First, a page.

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  • Michael Radovic

A Mild Winter Can Lead to More Pests Than Usual In Spring

In the middle of the cold snap, it is difficult to wrap your head around the fact that this winter has been a relatively mild one with fewer cold snaps and less precipitation than in years past. While this can mean more comfortable outdoor activities and fewer layers of clothes, some side effects are not so pleasant. So brace yourself for an earlier, buggier spring.

Logically speaking, freezing temperatures harm many forms of life, including most insects. Because insects are exothermic (cold-blooded), they cannot produce their own body heat. For those insects that remain above ground, this usually means they are killed during freezing weather. However, if the temperatures aren't dropping as low, then some of these bugs aren't dying—meaning more will wake and hatch earlier in spring and summer, adding to the population that is already scheduled for arrival!

Beyond insect generations surviving winters, milder winters provide more moisture and early plant growth, giving incredibly hospitable environments and food sourcing to those pests awakened early. As a result, homeowners will notice more pest activity where damp wood and soil provide attractive feeding grounds. Additionally, this leaves perennials and trees vulnerable to infestation during a time generally meant to renew new leaves and budding flowers.

While experts differ on the impact of a mild winter on the mosquito population, all agree that the early advent of spring means the growth cycle for these particularly pesky insects starts earlier, meaning that by the time July rolls around, the swarms of bloodsuckers are inescapable. This makes enjoying the outdoors problematic during a time when that is all most of us want to do!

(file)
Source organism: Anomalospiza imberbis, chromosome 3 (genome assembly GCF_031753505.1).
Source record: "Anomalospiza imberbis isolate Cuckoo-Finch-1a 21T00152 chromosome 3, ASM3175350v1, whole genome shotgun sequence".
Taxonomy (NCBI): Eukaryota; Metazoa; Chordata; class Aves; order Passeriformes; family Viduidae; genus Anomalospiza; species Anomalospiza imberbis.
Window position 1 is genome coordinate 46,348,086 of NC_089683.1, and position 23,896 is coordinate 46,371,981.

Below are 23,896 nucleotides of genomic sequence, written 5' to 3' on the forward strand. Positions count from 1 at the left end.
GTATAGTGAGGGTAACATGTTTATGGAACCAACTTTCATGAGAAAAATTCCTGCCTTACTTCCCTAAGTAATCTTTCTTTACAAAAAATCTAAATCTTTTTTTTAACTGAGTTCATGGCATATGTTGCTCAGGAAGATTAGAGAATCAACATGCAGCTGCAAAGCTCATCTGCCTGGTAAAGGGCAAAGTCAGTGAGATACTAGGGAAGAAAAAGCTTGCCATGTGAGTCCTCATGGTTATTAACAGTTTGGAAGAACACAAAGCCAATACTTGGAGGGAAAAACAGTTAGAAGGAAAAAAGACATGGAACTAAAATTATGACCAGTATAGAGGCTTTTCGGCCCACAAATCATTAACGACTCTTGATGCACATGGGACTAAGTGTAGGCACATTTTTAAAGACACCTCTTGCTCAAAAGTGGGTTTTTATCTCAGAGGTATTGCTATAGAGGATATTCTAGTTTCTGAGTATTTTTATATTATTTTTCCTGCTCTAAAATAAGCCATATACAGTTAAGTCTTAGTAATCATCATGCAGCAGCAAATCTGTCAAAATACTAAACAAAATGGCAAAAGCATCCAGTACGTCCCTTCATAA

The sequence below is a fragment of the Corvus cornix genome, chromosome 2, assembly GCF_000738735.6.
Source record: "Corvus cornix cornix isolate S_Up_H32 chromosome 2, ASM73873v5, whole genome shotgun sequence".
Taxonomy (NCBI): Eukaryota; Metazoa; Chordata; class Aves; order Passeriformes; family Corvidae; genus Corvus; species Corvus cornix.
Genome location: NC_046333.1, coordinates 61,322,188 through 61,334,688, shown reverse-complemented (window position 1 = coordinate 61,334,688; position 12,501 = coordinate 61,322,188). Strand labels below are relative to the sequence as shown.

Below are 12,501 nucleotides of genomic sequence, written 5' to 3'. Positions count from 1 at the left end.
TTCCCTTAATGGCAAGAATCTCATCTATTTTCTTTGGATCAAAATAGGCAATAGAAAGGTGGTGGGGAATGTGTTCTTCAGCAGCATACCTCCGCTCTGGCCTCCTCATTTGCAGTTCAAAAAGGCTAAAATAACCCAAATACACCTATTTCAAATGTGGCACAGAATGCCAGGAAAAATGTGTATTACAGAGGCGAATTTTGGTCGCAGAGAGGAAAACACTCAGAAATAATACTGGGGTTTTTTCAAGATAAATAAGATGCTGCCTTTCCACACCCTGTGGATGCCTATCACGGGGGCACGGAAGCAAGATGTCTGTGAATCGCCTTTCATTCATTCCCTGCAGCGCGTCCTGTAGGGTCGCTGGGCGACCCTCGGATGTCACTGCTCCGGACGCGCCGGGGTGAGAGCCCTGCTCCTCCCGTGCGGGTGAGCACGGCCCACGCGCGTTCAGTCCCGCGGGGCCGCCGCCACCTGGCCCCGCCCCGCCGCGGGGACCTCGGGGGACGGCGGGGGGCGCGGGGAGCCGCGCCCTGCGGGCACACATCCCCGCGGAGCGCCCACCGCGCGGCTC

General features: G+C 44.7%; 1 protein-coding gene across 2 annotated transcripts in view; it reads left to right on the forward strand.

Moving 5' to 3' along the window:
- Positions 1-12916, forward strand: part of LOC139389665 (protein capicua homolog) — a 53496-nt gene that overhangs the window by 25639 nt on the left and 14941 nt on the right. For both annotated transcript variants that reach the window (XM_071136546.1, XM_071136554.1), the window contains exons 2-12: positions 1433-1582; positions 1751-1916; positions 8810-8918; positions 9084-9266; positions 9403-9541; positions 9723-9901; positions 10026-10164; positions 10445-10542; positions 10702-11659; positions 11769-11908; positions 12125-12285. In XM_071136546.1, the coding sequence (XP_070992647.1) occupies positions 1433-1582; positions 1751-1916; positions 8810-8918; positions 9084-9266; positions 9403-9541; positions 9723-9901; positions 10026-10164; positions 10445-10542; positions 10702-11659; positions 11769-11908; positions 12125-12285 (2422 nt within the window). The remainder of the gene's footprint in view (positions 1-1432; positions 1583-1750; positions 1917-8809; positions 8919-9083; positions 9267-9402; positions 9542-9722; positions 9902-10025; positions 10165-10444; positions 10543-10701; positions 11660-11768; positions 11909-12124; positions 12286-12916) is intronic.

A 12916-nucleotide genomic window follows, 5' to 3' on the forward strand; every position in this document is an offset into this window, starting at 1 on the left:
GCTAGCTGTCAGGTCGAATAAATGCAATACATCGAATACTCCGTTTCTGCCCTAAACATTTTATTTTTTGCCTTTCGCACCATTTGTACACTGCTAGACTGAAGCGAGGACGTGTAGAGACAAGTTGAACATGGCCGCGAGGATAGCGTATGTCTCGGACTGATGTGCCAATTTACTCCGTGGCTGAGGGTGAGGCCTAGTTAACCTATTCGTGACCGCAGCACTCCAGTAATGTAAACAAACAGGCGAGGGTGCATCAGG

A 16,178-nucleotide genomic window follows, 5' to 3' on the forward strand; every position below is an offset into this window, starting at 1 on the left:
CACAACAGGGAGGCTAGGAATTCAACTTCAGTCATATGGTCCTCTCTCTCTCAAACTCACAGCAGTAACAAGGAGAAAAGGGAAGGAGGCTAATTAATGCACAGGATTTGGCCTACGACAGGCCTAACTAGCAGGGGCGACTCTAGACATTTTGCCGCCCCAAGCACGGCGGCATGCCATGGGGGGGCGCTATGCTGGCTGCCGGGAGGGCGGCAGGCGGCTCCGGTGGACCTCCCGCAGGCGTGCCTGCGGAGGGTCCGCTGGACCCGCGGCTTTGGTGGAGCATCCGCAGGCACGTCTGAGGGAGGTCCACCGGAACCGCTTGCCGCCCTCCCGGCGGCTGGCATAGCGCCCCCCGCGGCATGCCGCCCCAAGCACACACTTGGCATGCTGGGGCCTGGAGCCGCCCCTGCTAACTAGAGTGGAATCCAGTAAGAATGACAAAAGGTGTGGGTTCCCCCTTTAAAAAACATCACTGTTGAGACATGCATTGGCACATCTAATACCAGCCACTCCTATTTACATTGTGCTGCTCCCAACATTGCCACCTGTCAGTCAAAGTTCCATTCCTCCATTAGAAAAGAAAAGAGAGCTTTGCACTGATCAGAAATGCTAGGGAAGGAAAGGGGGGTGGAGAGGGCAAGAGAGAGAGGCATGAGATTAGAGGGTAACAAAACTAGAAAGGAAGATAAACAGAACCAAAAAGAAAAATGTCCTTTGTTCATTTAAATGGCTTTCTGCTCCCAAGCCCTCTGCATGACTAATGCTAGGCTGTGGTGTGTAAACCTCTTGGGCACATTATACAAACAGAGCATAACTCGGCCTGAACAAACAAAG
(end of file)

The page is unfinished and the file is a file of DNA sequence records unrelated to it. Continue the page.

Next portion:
Ticks aren't affected by temperature as their survival doesn't hinge on temperature or environmental factors but instead on the availability of a blood host to feed on. However, in milder winters with an overabundance of acorns, animals like moose and deer may be attracted to different feeding grounds. They certainly provide vehicles for ticks and, therefore, the increased possibility of Lyme disease.

There are some things homeowners can do to limit infestations on their own. For example, clean up yards containing acorns and other tempting food sources for carrier animals. Also, eradicate all standing water sources, such as dish saucers under planters and birdbaths without running fountains, to eliminate breeding environments for mosquitos. But there are only so many things we have control of, and so if you know the winter has been mild, it's better to make plans NOW to consult a pest control specialist.

The folks at Luxe Pest Control will come to your home to do a complete inspection to find and identify the pests inhabiting your property. Once the pests are properly identified, a customized plan will be developed to remove the problem or problems most safely and efficiently.

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